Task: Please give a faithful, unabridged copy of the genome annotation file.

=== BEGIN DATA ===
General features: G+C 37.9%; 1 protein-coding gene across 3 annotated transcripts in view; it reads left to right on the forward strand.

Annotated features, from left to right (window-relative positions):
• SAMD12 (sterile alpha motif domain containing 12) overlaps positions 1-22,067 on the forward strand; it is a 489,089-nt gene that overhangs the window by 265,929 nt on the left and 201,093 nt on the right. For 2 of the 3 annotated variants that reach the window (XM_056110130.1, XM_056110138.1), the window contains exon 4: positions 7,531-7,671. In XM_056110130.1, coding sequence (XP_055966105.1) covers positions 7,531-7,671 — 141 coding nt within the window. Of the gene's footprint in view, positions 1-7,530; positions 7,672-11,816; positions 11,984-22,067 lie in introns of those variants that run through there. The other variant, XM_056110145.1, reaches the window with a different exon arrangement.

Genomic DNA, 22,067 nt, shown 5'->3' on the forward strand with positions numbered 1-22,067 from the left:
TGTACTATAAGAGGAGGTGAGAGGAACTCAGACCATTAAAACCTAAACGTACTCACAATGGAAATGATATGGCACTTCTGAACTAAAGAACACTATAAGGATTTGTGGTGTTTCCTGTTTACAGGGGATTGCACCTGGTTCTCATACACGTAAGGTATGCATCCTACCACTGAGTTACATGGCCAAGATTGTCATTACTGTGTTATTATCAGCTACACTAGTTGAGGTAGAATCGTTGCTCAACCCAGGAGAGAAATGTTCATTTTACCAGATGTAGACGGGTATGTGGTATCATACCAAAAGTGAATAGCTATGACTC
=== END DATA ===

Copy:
General features: G+C 37.9%; 1 protein-coding gene across 3 annotated transcripts in view; it reads left to right on the forward strand.

Annotated features, from left to right (window-relative positions):
• SAMD12 (sterile alpha motif domain containing 12) overlaps positions 1-22,067 on the forward strand; it is a 489,089-nt gene that overhangs the window by 265,929 nt on the left and 201,093 nt on the right. For 2 of the 3 annotated variants that reach the window (XM_056110130.1, XM_056110138.1), the window contains exon 4: positions 7,531-7,671. In XM_056110130.1, coding sequence (XP_055966105.1) covers positions 7,531-7,671 — 141 coding nt within the window. Of the gene's footprint in view, positions 1-7,530; positions 7,672-11,816; positions 11,984-22,067 lie in introns of those variants that run through there. The other variant, XM_056110145.1, reaches the window with a different exon arrangement.

Genomic DNA, 22,067 nt, shown 5'->3' on the forward strand with positions numbered 1-22,067 from the left:
TGTACTATAAGAGGAGGTGAGAGGAACTCAGACCATTAAAACCTAAACGTACTCACAATGGAAATGATATGGCACTTCTGAACTAAAGAACACTATAAGGATTTGTGGTGTTTCCTGTTTACAGGGGATTGCACCTGGTTCTCATACACGTAAGGTATGCATCCTACCACTGAGTTACATGGCCAAGATTGTCATTACTGTGTTATTATCAGCTACACTAGTTGAGGTAGAATCGTTGCTCAACCCAGGAGAGAAATGTTCATTTTACCAGATGTAGACGGGTATGTGGTATCATACCAAAAGTGAATAGCTATGACTC